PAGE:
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Why Portland is on the Stanley Cup

The Rosebuds were engraved on hockey’s biggest prize.

An old time photo of a hockey team

Players used minimal protective equipment and injuries were common.

Photo via Oregon Encyclopedia

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Did you know that Portland had the first US team to carve its name on professional hockey’s biggest prize, the Stanley Cup, despite never technically winning it? Let’s take this on-the-ice story off the ice, shall we?

Blooming possibilities

On November 9, 1914, the Portland Ice Arena opened, covering two Slabtown blocks off 20th Avenue, between Northwest Marshall and Northrup streets. At the time, it was thought to be the largest artificial ice rink in the world, and its allure proved too much to ignore for the owners of the financially struggling New Westminster Royals. They moved the team to Portland, making it the first professional hockey outfit in the US.

An old time photo of a building that resembles and air craft hangar but is actually an ice arena

20 miles of pipes + a 12 degree brine kept the rink’s surface frozen. | Photo via Wikimedia Commons

Photo via Wikimedia Commons

Pioneering American hockey

A largely forgettable inaugural season (nine wins and nine losses) still saw Portland pick up a title — they became known as the “Uncle Sams,” a moniker given to them by the US press and their Canadian opponents in the Pacific Coast Hockey Association.

So close to the cup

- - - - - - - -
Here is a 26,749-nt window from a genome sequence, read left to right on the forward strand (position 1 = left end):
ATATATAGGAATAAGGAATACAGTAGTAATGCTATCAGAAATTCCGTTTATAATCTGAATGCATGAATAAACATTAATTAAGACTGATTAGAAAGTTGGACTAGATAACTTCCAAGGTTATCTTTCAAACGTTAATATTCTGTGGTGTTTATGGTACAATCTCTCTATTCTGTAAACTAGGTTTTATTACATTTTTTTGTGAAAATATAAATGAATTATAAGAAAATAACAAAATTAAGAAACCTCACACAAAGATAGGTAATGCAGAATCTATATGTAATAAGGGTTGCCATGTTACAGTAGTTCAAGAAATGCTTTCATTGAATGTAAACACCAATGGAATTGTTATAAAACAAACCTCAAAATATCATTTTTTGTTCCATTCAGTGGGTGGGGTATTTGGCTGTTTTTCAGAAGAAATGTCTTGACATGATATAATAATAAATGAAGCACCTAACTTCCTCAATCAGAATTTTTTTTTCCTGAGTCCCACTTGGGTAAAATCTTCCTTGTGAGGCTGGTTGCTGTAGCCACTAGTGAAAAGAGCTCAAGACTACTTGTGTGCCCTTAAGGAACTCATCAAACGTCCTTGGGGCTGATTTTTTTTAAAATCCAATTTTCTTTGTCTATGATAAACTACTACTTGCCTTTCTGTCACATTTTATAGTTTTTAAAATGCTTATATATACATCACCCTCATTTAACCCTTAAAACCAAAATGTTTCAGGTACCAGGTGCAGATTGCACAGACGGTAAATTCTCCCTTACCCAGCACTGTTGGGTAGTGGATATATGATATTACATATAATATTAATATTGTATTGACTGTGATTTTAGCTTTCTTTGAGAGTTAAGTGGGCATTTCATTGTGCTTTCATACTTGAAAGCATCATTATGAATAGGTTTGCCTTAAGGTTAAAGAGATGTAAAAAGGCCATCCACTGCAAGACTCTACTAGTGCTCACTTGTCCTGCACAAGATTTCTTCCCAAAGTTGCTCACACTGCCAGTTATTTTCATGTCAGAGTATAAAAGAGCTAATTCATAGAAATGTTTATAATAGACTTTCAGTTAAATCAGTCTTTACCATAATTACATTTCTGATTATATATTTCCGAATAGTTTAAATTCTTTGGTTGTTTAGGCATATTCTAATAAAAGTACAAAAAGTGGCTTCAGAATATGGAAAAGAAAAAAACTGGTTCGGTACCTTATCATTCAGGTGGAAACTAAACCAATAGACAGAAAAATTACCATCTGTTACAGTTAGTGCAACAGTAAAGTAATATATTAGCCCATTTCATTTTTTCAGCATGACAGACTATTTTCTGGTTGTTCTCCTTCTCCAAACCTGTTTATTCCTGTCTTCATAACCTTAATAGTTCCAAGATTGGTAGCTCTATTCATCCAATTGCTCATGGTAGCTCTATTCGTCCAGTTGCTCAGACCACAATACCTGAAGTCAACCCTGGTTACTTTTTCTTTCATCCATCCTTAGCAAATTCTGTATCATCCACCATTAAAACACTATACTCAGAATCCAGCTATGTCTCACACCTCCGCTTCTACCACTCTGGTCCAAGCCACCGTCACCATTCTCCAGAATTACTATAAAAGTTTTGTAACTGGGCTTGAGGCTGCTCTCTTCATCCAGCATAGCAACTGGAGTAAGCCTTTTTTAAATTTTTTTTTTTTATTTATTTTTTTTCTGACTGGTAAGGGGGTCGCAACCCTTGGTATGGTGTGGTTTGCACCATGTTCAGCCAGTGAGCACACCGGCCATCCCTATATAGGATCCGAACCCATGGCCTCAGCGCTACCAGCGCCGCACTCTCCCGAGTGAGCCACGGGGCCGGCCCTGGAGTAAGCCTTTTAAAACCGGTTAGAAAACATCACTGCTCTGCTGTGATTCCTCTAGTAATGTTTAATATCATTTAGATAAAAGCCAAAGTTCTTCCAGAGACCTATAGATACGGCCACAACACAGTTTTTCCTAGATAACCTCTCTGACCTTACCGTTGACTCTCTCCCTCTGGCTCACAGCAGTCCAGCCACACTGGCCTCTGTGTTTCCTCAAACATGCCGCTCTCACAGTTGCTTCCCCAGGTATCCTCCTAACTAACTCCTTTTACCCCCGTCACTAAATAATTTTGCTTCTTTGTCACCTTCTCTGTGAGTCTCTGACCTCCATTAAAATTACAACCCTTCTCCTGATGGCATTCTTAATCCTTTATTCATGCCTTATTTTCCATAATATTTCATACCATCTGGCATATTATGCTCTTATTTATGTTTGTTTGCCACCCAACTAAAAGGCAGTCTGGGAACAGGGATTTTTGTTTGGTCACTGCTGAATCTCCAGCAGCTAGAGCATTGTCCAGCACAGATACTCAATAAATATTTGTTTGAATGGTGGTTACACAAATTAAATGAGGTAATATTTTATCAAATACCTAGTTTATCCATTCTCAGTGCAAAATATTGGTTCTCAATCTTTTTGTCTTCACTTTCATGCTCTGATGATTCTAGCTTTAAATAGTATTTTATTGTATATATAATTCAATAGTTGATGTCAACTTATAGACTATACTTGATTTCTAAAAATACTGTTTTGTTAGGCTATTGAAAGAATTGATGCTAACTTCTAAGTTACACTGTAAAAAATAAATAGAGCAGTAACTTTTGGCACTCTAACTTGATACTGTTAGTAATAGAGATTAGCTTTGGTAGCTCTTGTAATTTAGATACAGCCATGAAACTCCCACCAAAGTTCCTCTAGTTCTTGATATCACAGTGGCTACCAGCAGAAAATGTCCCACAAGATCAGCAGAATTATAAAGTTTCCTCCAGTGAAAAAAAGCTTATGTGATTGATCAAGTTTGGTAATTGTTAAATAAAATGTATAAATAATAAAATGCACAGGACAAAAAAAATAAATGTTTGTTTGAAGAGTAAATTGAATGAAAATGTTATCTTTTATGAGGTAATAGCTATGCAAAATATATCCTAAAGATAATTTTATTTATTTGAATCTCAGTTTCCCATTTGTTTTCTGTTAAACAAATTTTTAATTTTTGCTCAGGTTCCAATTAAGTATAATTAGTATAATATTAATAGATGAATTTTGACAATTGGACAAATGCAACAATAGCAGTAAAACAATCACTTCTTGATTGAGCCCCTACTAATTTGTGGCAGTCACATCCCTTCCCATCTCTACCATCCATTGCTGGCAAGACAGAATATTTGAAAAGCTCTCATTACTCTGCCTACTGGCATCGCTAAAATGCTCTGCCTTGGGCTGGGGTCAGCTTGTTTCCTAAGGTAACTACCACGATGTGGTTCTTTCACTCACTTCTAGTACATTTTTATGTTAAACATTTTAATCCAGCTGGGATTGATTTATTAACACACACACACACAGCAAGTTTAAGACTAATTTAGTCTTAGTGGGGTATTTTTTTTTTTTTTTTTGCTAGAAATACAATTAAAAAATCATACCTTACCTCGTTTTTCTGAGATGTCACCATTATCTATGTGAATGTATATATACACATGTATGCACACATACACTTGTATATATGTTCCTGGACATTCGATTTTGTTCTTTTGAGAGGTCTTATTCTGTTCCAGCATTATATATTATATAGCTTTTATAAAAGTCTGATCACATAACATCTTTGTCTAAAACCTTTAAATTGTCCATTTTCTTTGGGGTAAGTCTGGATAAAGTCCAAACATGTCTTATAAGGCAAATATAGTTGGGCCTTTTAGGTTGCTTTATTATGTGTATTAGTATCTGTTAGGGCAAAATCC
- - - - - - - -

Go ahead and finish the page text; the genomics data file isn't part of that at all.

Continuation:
By the second season (1915-16), the Portland “Rosebuds,” as they were now called thanks to their affinity to the Rose City, turned things around, winning their league and securing a fight for the Stanley Cup with the National Hockey Association’s best team, the Montreal Canadiens. Ultimately, Portland came up short, losing on a late goal in the deciding Game 5. The entire series was played on foreign soil — we like to think our boys would’ve triumphed on level ice.

Although they never officially gained the ultimate crown, they were allowed to engrave “Portland Ore. / PCHA Champions / 1915–16" across the Stanley Cup’s 1909 base ring, and it remains on the championship trophy that’s given out by the NHL today.

Etched in history

Like most instances of change, the newly introduced east vs. west format that pitted the National Hockey Association against the Pacific Coast Hockey Association for the Stanley Cup was quite unpopular. For decades before, it had been decided by official challenges organized by trustees, similar to boxing.

Because the Rosebuds had bested the 1915 Stanley Cup holders — the Vancouver Millionaires — in their west coast league, they would’ve taken the title under the previous regulations. Many actually considered Portland to be the true owners of the Cup and honestly, that’s a power play we can get behind.

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